The Internet is massive and unending and full of strange stories and conspiracies. Once in a while, you come across a story that is so outlandish and inexplicable that it will make the hairs on the back of your neck stand on end.
The following are just some of the unsolved mysteries you can find on the Internet.
Since 2011, the anonymous owner of the subreddit A858 has been posting long coded messages almost every day. These messages intrigued the users of Reddit so much that another subreddit was made in an attempt to decode the messages, and it’s called Solving_A858.
The messages appear to be written in a numerical notation called hexadecimal. Thousands have attempted to crack the codes, but the messages and the person behind them are still a mystery.
The Cicada 3301 is one of the most mysterious posts on 4chan.org, an image board Web site. On January 5, 2012, one user posted a black-and-white image on a board with the following message:
Hello. We are looking for highly intelligent individuals. To find them, we have devised a test. There is a message hidden in this image. Find it, and it will lead you on the road to finding us. We look forward to meeting the few that will make it all the way through. Good luck. 3301″
The Internet went crazy trying to find the hidden message within the picture. Joel Eriksson, a computer analyst from Sweden, discovered the message. He knew it was digital steganography, which is defined as the art or practice of concealing a message, image, or file within another message, image, or file.
The decoded message was about Tiberius Claudius Caesar and some meaningless letters. Eriksson found it was a cipher system used by Julius Caesar in his private correspondence. From that, he found a new Web address that had another clue, and the trail continued. Each clue progressively got more difficult to solve, and nobody was sure that all the puzzles were worked out.
A month after the original puzzle, a new message was posted on 4chan.org saying, “We have now found the individuals we sought. Thus our month-long journey ends.” No one knows who is behind the puzzles or what happens to those who solve every puzzle. Some theorize that it’s a recruitment method for spy organizations like the MI6 or CIA, but no one really knows.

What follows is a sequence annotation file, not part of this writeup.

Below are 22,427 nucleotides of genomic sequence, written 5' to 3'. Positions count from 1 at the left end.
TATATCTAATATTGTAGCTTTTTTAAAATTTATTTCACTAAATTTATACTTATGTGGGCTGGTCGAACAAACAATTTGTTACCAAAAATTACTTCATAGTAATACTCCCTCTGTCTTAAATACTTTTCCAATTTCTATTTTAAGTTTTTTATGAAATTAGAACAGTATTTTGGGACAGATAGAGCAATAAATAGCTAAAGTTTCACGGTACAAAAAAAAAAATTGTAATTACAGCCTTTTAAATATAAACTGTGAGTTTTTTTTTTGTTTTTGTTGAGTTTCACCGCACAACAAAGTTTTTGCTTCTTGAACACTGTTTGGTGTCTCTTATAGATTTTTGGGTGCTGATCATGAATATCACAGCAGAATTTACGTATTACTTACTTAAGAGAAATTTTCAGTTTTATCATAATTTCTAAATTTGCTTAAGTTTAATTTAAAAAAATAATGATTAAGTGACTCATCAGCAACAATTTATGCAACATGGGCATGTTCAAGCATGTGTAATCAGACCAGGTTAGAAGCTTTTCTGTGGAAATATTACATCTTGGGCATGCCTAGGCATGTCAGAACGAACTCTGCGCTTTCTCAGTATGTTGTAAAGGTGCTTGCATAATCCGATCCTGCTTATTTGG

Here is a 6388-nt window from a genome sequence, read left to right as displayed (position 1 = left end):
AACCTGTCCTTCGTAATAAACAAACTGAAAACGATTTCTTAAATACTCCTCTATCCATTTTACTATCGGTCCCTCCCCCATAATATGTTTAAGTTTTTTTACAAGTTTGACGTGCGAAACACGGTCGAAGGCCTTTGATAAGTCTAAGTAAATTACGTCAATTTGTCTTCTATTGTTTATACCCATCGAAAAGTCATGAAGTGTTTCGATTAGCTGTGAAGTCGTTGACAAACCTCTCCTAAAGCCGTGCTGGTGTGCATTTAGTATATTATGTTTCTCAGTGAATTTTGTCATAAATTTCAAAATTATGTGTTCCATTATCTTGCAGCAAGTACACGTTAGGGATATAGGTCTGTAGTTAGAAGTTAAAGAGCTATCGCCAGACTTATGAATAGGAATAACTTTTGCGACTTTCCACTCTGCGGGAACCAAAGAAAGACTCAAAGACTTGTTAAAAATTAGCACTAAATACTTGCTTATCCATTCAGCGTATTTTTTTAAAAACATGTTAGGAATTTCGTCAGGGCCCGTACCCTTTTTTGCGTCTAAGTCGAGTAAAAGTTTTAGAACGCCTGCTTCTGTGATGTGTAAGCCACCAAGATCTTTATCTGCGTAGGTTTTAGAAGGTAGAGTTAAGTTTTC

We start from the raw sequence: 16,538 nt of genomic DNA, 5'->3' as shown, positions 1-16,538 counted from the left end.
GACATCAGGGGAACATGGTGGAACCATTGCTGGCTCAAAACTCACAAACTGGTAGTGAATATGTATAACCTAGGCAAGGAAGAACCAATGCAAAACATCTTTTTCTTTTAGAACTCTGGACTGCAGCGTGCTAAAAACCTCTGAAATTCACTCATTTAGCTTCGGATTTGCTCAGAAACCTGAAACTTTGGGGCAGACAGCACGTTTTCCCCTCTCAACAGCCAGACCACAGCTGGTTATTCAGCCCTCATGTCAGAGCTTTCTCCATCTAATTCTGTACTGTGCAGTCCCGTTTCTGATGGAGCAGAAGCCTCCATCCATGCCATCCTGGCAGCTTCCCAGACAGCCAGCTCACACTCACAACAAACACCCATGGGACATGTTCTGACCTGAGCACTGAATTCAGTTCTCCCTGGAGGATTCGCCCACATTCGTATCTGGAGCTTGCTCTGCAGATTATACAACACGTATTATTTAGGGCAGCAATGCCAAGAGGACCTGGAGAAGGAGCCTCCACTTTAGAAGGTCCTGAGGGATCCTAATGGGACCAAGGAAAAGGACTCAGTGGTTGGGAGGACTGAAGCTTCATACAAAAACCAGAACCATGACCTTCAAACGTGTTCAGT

One thing is certain: Cicada 3301 isn’t just one person posting a practical joke on the Internet. Some of the puzzles lead the participants to offline tasks and require them to find people at specific coordinates around the globe including Russia, Japan, France, South Korea, Poland, and the USA. That means that Cicada 3301 is a large, well-funded, global organization.
Every year since 2012, Cicada 3301 has posted a new puzzle on January 5. A new game begins, but no one hears a word from the winners after they solve all the puzzles. We can only assume that the winners are sworn to secrecy.
The Deep Web
The third mystery is the Deep Web and the Dark Web. The two are often confused for one another as neither of them are indexed by bots. Social media and other web sites you log onto every day are just a very small part of the Internet. Around 80 percent of the Internet is not on any search engine and thus the Deep Web can only be accessed using fee-based databases.
Another part of the Internet that cannot readily be accessed is called the Dark Web. It contains a lot of criminal type activity such as you might find in a black market. Just about any illegal and shady thing you can imagine exists on the Dark Web and can only be accessed using special software like Tor.
The deep web sounds mysterious, but there is something even deeper. It’s called Mariana’s Web, and it’s named after the deepest ocean trench on earth. Mariana’s Web is a hidden level of the Internet so deep that nobody has been able to access it.
Mariana’s Web supposedly contains some of the world’s best kept secrets, including the location of Atlantis. It’s an Internet version of the Vatican secret archives. Some say it is the home of a super intelligent computer that overlooks and controls the entire Internet.
To access Mariana’s Web, you must use Polymeric Facighol Derivation, which is a high-level mathematics function that needs quantum computers to work. Quantum computers do not exist yet, so this level of the Web is only rumored to exist and is most likely a hoax.
The YouTube channel Webdriver Torso started in September 2013. Almost every minute, a new 11-second video is uploaded on the channel. Every video contains a series of blue and red shapes and beeping sounds.
Some big companies took an interest and even had code breakers attempting to figure out the purpose of Webdriver Torso. There were some who said it was a modern numbers station, which was used in the Cold War to send messages to spies. Some also thought that the video clips are from aliens.
In June 2014, it was discovered to be a test account maintained by Google. There was nothing malicious about the YouTube channel. Skeptics still believe it was a cover-up by Google, and Webdriver Torso may have an alternative motive.